Artful Teaching and Visual Instruction in Early 20th-Century North America

  • Author(s) / Creator(s)
  • SSHRC IG awarded 2021. With this project, I pursue the legacy of influential documentary photographer Lewis Hine, who developed his techniques in the service of his social science teacher role. I examine the historical moments of exchange, influence, or overlap between the worlds of artists and teachers in North America that occurred as part of the early 20th-century Visual Instruction Movement, when art was used to teach, and when teaching tools resembled art. Alongside Hine's efforts to teach social sciences with the camera in 1900s New York -- an instance of teaching tools becoming art -- I will consider Anna Verona Dorris's efforts to bring historical paintings and National Geographic photographs into geography and history classrooms in 1920s California -- a
    case where art was used to teach. This research will show how visual materials shape ways of seeing and understanding the world. The work will enrich scholarly understanding of the artistic and pedagogical conventions of particular moments in history, address teachers and the general public with an online exhibition of historical teaching materials and an article published in the Alberta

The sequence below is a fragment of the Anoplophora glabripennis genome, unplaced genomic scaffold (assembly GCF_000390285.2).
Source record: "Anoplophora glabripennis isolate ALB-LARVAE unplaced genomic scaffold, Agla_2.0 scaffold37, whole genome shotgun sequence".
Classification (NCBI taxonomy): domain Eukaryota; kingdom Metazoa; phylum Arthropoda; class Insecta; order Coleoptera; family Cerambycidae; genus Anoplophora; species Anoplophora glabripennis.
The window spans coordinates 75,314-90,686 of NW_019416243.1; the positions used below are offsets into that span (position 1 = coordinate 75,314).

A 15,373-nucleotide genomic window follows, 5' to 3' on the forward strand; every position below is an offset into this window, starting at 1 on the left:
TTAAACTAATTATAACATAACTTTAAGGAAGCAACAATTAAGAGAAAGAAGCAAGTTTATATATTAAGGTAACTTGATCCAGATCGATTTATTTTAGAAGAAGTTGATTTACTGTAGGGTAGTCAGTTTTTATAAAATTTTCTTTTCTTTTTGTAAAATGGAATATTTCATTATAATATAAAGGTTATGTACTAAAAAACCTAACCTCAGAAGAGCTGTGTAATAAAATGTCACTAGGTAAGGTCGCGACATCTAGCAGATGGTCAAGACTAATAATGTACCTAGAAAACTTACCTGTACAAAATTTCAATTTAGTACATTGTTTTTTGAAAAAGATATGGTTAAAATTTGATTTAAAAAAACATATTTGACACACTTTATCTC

Teachers' Association's ATA Magazine. These public-facing outputs will serve 21st-century communities of teachers and learners by calling attention to the role of visual materials in classrooms, and by exploring the potential of artful visuals to produce meaningful and multi-layered learning experiences.

  • Date created
  • Subjects / Keywords
  • Type of Item
    Research Material
  • DOI
  • License
    © Korda, Andrea. All rights reserved other than by permission. This document embargoed to those without UAlberta CCID until 2025.
  • Language
  • Source
    Andrea Korda